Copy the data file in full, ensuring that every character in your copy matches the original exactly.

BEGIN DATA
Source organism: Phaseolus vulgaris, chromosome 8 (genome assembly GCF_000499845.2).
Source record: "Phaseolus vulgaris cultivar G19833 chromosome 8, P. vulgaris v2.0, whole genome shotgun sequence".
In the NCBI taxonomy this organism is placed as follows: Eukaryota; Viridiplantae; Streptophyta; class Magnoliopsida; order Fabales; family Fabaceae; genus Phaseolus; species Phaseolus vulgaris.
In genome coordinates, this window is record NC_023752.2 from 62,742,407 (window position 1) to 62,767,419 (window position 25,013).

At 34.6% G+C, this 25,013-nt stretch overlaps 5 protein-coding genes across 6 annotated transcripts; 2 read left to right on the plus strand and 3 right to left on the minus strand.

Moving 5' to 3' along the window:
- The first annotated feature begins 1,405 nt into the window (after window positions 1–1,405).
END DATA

Source organism: Phaseolus vulgaris, chromosome 8 (genome assembly GCF_000499845.2).
Source record: "Phaseolus vulgaris cultivar G19833 chromosome 8, P. vulgaris v2.0, whole genome shotgun sequence".
In the NCBI taxonomy this organism is placed as follows: Eukaryota; Viridiplantae; Streptophyta; class Magnoliopsida; order Fabales; family Fabaceae; genus Phaseolus; species Phaseolus vulgaris.
In genome coordinates, this window is record NC_023752.2 from 62,742,407 (window position 1) to 62,767,419 (window position 25,013).

At 34.6% G+C, this 25,013-nt stretch overlaps 5 protein-coding genes across 6 annotated transcripts; 2 read left to right on the plus strand and 3 right to left on the minus strand.

Moving 5' to 3' along the window:
- The first annotated feature begins 1,405 nt into the window (after window positions 1–1,405).